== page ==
# Given $f(x_1,x_2) = \min\{x_1,x_2\}^\alpha$ find the profit-maximizing factor demands, supply function and profit fuction

Given

$$f(x_1,x_2) = \min\{x_1,x_2\}^\alpha$$

I have to find the profit-maximizing demand functions, supply function and profit function but I am not sure how to when the function is given as it is.

I know that I for example have to use Lagrange. Thus

$$L = p \cdot f(x_1,x_2) - w_1 \cdot x_1 - w_2 \cdot x_2 - \lambda \left(p_1x_1 + p_2x_2 - m \right)$$ and then afterwards find the first order conditions. But how I find the derivative in regards to both $$x_1$$ and $$x_2$$ when I have a function such as $$f(x_1,x_2) = \min\{x_1,x_2\}^\alpha$$ ?

Can you help me in the right direction?

• And do you know that all profit maximization problems imply a cost minimization problem as well? If $x_1^*,x_2^*$ are the solution to the profit maximization problem, they are also to solution to the cost minimization problem assuming an output of $y = f(x_1^*,x_2^*)$. So if you can gleam further insights from the cost minimization problem, do so. Mar 30 '20 at 13:22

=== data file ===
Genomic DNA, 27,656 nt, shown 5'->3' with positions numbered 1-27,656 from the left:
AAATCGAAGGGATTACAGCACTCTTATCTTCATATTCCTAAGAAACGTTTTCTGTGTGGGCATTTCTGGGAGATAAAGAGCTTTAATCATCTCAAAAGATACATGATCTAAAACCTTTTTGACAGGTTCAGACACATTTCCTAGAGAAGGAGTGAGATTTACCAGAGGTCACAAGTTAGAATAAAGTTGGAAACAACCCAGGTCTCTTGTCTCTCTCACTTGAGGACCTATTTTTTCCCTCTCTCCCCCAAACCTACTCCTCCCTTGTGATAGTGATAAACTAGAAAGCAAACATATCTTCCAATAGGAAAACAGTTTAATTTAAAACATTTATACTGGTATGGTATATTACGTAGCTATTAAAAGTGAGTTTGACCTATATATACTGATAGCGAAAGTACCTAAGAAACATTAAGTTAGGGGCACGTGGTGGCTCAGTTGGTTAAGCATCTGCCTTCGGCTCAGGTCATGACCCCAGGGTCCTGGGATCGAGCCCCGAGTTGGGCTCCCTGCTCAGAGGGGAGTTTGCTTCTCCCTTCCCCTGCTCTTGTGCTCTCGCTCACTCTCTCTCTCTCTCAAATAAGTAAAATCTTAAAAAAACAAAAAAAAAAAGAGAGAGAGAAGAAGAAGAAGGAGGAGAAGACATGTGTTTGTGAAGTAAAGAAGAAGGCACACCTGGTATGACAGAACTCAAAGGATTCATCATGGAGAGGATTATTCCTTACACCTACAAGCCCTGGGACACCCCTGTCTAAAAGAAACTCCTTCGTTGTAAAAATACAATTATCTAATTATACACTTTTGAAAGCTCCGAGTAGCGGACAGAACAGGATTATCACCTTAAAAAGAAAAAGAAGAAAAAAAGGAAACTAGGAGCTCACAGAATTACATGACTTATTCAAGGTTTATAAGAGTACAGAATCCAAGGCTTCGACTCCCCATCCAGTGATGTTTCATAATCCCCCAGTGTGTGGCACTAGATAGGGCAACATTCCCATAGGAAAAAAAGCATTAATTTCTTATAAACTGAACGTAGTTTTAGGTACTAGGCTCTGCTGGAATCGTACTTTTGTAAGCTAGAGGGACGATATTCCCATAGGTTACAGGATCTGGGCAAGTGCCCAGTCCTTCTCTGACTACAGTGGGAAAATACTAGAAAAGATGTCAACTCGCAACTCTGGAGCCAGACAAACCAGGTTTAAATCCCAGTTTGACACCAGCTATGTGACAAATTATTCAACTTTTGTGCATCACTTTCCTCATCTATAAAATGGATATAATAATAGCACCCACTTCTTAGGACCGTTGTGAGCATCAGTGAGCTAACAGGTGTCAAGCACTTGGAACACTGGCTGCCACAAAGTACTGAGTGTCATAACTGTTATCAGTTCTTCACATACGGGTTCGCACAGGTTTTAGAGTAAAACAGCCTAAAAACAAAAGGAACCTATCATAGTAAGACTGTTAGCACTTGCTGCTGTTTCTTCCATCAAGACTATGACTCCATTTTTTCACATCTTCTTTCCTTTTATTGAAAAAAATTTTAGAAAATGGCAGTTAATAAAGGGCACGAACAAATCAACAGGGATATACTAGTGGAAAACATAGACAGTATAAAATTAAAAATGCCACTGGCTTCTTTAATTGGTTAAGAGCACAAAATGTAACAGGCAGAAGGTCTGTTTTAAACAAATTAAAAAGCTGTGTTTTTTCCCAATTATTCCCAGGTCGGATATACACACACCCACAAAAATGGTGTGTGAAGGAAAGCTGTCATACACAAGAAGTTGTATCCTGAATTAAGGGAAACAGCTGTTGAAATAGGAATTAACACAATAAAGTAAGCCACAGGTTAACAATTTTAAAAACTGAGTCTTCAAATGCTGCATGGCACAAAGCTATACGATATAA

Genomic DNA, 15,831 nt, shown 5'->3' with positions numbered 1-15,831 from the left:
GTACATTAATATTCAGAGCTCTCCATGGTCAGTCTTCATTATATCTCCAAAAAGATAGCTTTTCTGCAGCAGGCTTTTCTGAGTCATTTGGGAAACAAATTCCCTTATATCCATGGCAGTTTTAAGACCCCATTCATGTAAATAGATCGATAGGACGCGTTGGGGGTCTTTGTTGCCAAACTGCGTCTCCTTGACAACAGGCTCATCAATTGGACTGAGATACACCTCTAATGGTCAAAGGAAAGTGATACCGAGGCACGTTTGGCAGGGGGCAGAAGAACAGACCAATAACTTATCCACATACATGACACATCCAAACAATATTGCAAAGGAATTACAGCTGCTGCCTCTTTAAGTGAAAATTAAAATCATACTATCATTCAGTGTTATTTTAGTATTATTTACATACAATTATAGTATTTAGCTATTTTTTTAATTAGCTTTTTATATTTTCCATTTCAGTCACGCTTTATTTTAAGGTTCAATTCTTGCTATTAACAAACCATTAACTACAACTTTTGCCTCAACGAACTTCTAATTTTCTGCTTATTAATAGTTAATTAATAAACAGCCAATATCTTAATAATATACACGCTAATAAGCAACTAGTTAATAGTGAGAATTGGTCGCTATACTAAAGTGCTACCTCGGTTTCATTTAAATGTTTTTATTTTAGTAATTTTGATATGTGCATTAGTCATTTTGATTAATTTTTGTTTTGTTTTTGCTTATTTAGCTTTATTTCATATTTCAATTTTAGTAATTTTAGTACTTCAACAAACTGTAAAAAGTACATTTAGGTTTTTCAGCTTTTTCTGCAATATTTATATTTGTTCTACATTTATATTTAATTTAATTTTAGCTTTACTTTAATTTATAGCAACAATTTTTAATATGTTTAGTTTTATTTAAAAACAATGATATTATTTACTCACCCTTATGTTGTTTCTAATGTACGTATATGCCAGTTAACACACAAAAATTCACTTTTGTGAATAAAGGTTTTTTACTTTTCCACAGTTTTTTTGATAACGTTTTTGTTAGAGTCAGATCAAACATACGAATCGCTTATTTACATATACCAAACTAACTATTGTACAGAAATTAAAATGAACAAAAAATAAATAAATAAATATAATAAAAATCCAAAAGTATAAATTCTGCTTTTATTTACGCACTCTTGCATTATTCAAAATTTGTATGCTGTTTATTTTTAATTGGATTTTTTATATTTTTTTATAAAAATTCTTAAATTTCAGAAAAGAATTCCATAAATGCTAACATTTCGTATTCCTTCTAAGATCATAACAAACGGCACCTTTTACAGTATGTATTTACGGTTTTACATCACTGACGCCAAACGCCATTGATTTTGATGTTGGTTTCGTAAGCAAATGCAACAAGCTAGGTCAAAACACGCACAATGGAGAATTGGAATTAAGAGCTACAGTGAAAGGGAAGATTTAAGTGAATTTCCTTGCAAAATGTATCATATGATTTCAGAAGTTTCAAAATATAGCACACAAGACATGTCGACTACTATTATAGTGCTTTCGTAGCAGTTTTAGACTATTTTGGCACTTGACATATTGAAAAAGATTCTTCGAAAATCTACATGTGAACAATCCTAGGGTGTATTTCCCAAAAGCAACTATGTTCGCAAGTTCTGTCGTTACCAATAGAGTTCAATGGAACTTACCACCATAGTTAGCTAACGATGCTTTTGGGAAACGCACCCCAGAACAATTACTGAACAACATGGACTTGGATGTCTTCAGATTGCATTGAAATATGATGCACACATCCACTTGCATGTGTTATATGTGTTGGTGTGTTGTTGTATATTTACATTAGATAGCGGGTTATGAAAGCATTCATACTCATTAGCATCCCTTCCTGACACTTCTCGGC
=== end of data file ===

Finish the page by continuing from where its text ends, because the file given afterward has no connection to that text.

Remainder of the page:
• For cost minimization I know that in optimum we have that $$TRS = \frac{\partial y / \partial x_1}{\partial y / \partial x_2} = \frac{w_1}{w_2}$$ and because we keep a constant output given by $$f(x_1,x_2) = \min \{x_1,x_2\}^\alpha$$ we can solve this equation system. But how do I for example find $$\frac{ \partial y}{ \partial x_1}$$ where $$y = f(x_1,x_2)$$. Thanks in advance. Mar 30 '20 at 13:57
• How about using the definition of differentiation? The solution is also quite intuitive, you can get it without differentiation. You can also look around the site, there are similar questions about the $\min$ function. It is also likely that you have covered something like this in class. Anyhow, this seems like the self study part, so I am just going to go. I hope your work will be fruitful. Mar 30 '20 at 15:03